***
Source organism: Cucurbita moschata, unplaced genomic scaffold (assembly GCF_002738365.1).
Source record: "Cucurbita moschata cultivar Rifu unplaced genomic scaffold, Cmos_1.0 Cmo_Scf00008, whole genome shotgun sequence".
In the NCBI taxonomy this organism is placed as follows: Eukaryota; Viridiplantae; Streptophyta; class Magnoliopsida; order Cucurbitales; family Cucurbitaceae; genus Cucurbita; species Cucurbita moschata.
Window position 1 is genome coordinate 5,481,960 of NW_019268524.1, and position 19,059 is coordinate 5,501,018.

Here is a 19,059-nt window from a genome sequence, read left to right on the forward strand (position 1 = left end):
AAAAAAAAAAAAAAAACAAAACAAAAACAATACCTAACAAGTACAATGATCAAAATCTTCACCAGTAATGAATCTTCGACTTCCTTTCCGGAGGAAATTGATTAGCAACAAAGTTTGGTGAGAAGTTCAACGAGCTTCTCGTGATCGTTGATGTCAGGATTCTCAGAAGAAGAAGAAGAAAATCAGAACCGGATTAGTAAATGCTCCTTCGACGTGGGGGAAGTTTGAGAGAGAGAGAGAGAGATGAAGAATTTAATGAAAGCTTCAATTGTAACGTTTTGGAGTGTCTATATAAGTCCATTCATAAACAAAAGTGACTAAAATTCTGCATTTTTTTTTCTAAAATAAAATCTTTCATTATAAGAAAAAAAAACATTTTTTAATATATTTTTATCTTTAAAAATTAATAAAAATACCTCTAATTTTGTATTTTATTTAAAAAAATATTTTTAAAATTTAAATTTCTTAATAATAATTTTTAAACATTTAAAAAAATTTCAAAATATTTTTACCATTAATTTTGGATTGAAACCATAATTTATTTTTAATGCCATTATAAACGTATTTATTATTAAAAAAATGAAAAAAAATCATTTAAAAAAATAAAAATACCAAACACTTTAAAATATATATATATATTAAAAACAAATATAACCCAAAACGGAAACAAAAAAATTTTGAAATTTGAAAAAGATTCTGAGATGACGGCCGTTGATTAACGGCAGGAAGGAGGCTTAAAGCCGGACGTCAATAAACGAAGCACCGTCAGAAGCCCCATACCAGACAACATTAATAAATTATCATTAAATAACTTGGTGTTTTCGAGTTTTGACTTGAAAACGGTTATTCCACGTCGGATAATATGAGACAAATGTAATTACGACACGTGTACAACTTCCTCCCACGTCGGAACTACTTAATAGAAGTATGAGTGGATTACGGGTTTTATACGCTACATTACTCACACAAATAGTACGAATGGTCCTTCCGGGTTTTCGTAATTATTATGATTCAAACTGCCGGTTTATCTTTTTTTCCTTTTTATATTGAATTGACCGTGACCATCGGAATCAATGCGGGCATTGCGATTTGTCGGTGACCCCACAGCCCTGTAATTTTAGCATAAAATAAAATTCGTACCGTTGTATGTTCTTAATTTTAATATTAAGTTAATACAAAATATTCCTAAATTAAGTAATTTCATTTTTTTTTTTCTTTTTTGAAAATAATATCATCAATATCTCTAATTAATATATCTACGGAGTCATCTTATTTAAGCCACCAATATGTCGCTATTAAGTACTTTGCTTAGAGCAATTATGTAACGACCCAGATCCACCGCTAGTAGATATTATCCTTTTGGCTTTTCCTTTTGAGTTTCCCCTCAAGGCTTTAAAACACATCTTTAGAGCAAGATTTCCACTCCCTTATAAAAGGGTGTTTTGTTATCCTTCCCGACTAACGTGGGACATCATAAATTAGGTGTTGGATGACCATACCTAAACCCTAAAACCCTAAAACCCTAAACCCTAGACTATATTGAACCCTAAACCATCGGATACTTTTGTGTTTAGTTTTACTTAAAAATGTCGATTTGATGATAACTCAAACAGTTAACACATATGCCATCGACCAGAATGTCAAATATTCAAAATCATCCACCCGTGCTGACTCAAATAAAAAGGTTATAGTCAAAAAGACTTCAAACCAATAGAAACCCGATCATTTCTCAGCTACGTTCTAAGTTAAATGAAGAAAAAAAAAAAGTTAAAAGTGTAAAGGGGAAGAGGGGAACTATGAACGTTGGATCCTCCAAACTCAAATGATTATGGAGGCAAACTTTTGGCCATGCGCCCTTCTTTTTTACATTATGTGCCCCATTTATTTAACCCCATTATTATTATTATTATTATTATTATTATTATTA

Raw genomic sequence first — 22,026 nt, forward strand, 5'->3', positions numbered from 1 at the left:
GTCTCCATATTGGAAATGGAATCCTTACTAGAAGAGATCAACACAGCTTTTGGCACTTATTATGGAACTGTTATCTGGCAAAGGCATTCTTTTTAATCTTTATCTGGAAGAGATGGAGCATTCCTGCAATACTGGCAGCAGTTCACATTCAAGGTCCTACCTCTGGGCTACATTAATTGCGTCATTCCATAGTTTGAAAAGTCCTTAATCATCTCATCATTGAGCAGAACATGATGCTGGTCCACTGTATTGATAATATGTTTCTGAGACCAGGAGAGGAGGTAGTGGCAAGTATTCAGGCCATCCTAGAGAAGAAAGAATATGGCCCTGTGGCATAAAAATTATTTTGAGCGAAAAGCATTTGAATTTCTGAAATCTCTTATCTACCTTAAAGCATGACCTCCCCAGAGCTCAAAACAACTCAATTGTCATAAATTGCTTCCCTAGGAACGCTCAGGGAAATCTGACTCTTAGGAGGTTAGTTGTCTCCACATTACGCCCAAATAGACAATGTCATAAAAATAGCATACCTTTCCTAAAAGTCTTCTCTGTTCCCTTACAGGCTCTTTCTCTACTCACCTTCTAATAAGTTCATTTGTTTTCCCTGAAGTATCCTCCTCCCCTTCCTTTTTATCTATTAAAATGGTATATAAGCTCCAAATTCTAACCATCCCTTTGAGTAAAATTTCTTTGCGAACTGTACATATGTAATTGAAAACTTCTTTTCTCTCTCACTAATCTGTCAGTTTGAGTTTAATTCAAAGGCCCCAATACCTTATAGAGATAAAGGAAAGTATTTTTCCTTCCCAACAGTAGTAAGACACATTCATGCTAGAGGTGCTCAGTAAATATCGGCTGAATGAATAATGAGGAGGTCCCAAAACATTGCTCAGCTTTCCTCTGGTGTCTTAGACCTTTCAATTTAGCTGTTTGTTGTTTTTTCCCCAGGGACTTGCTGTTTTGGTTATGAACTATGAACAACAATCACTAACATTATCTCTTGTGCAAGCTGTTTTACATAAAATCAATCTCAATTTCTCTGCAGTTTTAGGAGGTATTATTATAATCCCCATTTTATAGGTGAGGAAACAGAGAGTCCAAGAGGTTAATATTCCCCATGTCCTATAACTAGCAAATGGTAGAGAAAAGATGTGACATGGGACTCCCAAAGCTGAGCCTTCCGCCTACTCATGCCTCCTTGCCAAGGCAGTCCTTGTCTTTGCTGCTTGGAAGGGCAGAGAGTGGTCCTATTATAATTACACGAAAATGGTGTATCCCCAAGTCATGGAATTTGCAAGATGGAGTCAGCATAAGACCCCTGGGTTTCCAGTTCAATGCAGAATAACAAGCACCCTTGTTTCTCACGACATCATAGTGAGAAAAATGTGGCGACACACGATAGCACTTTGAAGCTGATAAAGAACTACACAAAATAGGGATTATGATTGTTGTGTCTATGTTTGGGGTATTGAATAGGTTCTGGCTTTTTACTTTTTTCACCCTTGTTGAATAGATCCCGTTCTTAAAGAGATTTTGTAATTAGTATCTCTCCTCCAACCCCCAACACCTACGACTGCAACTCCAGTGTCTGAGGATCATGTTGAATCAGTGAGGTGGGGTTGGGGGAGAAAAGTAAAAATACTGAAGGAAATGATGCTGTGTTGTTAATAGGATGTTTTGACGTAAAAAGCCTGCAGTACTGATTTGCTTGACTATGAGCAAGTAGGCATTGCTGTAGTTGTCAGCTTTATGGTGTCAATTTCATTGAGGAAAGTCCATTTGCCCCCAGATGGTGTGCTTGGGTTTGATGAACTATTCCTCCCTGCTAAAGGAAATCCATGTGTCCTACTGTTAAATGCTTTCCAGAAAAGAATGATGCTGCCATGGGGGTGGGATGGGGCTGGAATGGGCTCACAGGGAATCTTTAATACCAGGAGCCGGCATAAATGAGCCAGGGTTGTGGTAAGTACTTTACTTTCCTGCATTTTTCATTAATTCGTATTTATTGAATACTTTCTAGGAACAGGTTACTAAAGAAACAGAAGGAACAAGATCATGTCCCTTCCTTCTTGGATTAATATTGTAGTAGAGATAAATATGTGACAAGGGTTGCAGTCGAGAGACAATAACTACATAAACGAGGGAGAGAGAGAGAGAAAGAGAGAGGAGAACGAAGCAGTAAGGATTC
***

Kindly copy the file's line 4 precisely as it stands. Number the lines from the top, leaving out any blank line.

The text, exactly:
Window position 1 is genome coordinate 5,481,960 of NW_019268524.1, and position 19,059 is coordinate 5,501,018.